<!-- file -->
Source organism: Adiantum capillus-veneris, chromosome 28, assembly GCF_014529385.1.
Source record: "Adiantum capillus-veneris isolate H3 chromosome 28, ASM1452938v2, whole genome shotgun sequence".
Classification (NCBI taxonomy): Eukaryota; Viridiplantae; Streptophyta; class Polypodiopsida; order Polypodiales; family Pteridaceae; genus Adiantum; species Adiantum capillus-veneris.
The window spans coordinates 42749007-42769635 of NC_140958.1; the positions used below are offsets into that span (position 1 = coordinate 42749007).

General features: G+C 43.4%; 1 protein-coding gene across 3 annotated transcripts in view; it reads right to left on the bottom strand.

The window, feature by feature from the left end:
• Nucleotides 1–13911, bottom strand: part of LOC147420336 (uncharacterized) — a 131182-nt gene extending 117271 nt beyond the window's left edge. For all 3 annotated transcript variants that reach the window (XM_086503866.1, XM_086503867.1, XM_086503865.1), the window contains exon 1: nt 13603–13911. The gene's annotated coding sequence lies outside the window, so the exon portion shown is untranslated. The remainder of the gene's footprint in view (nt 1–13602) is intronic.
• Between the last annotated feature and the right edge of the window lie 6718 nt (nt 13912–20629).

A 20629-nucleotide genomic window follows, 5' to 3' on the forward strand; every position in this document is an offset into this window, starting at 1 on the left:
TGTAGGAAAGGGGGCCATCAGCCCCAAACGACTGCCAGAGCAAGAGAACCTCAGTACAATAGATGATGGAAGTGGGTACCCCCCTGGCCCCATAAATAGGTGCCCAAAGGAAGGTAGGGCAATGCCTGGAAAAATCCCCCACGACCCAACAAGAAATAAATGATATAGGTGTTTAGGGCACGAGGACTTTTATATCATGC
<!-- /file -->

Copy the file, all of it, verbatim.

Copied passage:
Source organism: Adiantum capillus-veneris, chromosome 28, assembly GCF_014529385.1.
Source record: "Adiantum capillus-veneris isolate H3 chromosome 28, ASM1452938v2, whole genome shotgun sequence".
Classification (NCBI taxonomy): Eukaryota; Viridiplantae; Streptophyta; class Polypodiopsida; order Polypodiales; family Pteridaceae; genus Adiantum; species Adiantum capillus-veneris.
The window spans coordinates 42749007-42769635 of NC_140958.1; the positions used below are offsets into that span (position 1 = coordinate 42749007).

General features: G+C 43.4%; 1 protein-coding gene across 3 annotated transcripts in view; it reads right to left on the bottom strand.

The window, feature by feature from the left end:
• Nucleotides 1–13911, bottom strand: part of LOC147420336 (uncharacterized) — a 131182-nt gene extending 117271 nt beyond the window's left edge. For all 3 annotated transcript variants that reach the window (XM_086503866.1, XM_086503867.1, XM_086503865.1), the window contains exon 1: nt 13603–13911. The gene's annotated coding sequence lies outside the window, so the exon portion shown is untranslated. The remainder of the gene's footprint in view (nt 1–13602) is intronic.
• Between the last annotated feature and the right edge of the window lie 6718 nt (nt 13912–20629).

A 20629-nucleotide genomic window follows, 5' to 3' on the forward strand; every position in this document is an offset into this window, starting at 1 on the left:
TGTAGGAAAGGGGGCCATCAGCCCCAAACGACTGCCAGAGCAAGAGAACCTCAGTACAATAGATGATGGAAGTGGGTACCCCCCTGGCCCCATAAATAGGTGCCCAAAGGAAGGTAGGGCAATGCCTGGAAAAATCCCCCACGACCCAACAAGAAATAAATGATATAGGTGTTTAGGGCACGAGGACTTTTATATCATGC